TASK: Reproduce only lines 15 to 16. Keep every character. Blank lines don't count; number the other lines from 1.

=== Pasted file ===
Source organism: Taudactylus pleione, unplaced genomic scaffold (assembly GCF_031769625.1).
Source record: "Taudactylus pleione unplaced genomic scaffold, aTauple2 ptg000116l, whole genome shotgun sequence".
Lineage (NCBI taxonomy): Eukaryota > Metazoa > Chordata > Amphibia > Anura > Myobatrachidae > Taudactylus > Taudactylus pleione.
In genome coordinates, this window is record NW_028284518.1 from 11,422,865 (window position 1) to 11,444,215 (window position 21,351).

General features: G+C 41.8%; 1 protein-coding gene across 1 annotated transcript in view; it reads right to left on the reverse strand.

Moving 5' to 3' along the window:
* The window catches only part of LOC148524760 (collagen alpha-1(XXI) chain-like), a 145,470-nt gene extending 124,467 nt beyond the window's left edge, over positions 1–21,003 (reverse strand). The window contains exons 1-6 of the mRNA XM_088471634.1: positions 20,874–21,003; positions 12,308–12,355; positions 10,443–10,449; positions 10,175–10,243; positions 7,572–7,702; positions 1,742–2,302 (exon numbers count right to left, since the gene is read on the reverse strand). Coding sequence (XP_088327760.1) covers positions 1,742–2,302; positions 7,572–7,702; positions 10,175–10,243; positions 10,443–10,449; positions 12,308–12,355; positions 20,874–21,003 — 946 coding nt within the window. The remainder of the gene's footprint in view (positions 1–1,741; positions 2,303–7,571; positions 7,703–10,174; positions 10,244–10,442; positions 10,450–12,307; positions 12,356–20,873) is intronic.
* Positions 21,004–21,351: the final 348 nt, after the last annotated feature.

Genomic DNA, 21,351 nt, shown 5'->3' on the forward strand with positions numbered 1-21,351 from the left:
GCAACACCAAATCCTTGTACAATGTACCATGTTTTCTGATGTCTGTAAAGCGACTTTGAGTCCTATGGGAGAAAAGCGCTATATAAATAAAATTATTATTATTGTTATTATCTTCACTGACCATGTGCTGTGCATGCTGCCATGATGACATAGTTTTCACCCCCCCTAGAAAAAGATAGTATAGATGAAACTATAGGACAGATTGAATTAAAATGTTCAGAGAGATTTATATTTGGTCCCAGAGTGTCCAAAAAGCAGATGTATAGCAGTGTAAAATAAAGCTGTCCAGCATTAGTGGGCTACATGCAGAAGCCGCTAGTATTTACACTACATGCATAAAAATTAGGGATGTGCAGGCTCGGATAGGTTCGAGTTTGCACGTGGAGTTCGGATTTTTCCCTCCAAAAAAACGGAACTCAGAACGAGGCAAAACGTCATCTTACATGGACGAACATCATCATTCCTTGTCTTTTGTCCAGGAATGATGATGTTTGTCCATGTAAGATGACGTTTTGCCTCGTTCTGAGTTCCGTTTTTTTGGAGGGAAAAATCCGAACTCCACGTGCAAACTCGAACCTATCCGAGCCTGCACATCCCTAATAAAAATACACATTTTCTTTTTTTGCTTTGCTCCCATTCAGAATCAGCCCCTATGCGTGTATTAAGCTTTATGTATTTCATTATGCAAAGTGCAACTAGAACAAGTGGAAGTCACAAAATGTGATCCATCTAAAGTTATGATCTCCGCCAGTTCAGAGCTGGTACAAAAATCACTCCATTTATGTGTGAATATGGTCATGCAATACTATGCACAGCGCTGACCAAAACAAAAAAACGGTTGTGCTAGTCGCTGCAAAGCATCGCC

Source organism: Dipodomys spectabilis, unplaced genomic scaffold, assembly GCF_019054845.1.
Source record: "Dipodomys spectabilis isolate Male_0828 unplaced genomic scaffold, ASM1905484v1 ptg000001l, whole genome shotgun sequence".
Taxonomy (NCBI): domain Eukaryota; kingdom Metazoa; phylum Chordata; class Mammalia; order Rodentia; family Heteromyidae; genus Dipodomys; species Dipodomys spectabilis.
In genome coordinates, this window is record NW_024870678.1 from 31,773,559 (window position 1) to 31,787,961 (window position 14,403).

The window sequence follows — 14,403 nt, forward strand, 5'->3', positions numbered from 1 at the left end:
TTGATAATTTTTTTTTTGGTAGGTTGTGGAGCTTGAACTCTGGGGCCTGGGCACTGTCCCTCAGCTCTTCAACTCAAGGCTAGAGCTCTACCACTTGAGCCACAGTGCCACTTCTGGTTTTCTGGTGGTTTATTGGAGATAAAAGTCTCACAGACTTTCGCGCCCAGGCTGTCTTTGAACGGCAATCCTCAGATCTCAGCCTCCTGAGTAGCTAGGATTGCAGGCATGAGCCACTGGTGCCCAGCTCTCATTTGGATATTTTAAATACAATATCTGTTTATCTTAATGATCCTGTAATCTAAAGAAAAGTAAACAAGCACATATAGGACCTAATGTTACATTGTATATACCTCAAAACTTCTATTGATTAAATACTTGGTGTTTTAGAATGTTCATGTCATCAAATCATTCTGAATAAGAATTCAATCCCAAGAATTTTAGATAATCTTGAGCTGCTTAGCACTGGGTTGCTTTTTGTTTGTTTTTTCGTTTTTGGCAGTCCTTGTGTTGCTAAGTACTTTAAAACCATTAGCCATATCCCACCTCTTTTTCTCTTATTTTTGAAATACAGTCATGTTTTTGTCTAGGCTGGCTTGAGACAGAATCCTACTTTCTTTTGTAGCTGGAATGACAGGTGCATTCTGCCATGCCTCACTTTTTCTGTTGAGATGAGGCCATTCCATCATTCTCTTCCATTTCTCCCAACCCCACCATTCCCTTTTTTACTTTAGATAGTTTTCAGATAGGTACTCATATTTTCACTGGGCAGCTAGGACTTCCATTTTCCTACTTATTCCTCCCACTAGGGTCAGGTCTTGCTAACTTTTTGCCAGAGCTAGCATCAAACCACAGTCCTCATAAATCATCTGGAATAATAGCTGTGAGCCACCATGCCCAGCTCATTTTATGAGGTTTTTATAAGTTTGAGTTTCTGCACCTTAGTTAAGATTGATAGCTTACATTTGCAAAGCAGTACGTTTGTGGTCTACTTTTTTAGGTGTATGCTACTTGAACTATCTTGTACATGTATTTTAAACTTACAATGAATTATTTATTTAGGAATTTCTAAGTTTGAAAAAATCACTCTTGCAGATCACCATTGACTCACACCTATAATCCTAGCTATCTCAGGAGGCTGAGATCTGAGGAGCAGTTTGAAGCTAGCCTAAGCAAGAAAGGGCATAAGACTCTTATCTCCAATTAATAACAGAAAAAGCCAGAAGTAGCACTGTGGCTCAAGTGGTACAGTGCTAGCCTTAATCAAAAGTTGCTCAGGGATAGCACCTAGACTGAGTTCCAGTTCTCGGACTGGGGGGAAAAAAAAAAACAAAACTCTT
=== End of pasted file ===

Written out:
The window sequence follows — 14,403 nt, forward strand, 5'->3', positions numbered from 1 at the left end:
TTGATAATTTTTTTTTTGGTAGGTTGTGGAGCTTGAACTCTGGGGCCTGGGCACTGTCCCTCAGCTCTTCAACTCAAGGCTAGAGCTCTACCACTTGAGCCACAGTGCCACTTCTGGTTTTCTGGTGGTTTATTGGAGATAAAAGTCTCACAGACTTTCGCGCCCAGGCTGTCTTTGAACGGCAATCCTCAGATCTCAGCCTCCTGAGTAGCTAGGATTGCAGGCATGAGCCACTGGTGCCCAGCTCTCATTTGGATATTTTAAATACAATATCTGTTTATCTTAATGATCCTGTAATCTAAAGAAAAGTAAACAAGCACATATAGGACCTAATGTTACATTGTATATACCTCAAAACTTCTATTGATTAAATACTTGGTGTTTTAGAATGTTCATGTCATCAAATCATTCTGAATAAGAATTCAATCCCAAGAATTTTAGATAATCTTGAGCTGCTTAGCACTGGGTTGCTTTTTGTTTGTTTTTTCGTTTTTGGCAGTCCTTGTGTTGCTAAGTACTTTAAAACCATTAGCCATATCCCACCTCTTTTTCTCTTATTTTTGAAATACAGTCATGTTTTTGTCTAGGCTGGCTTGAGACAGAATCCTACTTTCTTTTGTAGCTGGAATGACAGGTGCATTCTGCCATGCCTCACTTTTTCTGTTGAGATGAGGCCATTCCATCATTCTCTTCCATTTCTCCCAACCCCACCATTCCCTTTTTTACTTTAGATAGTTTTCAGATAGGTACTCATATTTTCACTGGGCAGCTAGGACTTCCATTTTCCTACTTATTCCTCCCACTAGGGTCAGGTCTTGCTAACTTTTTGCCAGAGCTAGCATCAAACCACAGTCCTCATAAATCATCTGGAATAATAGCTGTGAGCCACCATGCCCAGCTCATTTTATGAGGTTTTTATAAGTTTGAGTTTCTGCACCTTAGTTAAGATTGATAGCTTACATTTGCAAAGCAGTACGTTTGTGGTCTACTTTTTTAGGTGTATGCTACTTGAACTATCTTGTACATGTATTTTAAACTTACAATGAATTATTTATTTAGGAATTTCTAAGTTTGAAAAAATCACTCTTGCAGATCACCATTGACTCACACCTATAATCCTAGCTATCTCAGGAGGCTGAGATCTGAGGAGCAGTTTGAAGCTAGCCTAAGCAAGAAAGGGCATAAGACTCTTATCTCCAATTAATAACAGAAAAAGCCAGAAGTAGCACTGTGGCTCAAGTGGTACAGTGCTAGCCTTAATCAAAAGTTGCTCAGGGATAGCACCTAGACTGAGTTCCAGTTCTCGGACTGGGGGGAAAAAAAAAAACAAAACTCTT